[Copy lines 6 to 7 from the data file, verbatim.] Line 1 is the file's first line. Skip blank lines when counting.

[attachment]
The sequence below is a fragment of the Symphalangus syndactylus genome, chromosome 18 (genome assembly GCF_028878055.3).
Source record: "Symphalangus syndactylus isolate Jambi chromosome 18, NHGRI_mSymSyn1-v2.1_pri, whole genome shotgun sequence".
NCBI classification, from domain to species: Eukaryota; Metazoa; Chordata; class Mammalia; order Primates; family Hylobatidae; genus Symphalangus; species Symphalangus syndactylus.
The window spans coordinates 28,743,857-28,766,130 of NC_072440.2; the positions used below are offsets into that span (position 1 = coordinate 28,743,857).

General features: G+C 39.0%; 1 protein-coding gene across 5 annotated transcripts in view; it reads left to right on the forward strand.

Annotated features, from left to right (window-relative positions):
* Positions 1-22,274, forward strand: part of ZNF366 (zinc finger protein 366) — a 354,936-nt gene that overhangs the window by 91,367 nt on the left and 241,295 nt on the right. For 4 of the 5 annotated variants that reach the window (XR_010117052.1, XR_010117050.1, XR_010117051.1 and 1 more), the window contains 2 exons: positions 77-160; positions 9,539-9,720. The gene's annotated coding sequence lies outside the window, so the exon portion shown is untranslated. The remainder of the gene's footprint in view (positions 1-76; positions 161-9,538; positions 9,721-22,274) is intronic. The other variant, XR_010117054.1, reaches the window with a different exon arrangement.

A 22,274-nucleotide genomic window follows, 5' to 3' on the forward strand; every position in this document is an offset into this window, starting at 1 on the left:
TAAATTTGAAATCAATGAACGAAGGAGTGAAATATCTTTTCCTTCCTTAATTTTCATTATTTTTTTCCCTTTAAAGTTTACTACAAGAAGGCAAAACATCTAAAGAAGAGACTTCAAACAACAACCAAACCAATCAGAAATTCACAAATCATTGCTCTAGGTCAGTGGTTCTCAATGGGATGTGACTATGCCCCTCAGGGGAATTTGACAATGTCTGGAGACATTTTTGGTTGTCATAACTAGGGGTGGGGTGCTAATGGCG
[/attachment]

Annotated features, from left to right (window-relative positions):
* Positions 1-22,274, forward strand: part of ZNF366 (zinc finger protein 366) — a 354,936-nt gene that overhangs the window by 91,367 nt on the left and 241,295 nt on the right. For 4 of the 5 annotated variants that reach the window (XR_010117052.1, XR_010117050.1, XR_010117051.1 and 1 more), the window contains 2 exons: positions 77-160; positions 9,539-9,720. The gene's annotated coding sequence lies outside the window, so the exon portion shown is untranslated. The remainder of the gene's footprint in view (positions 1-76; positions 161-9,538; positions 9,721-22,274) is intronic. The other variant, XR_010117054.1, reaches the window with a different exon arrangement.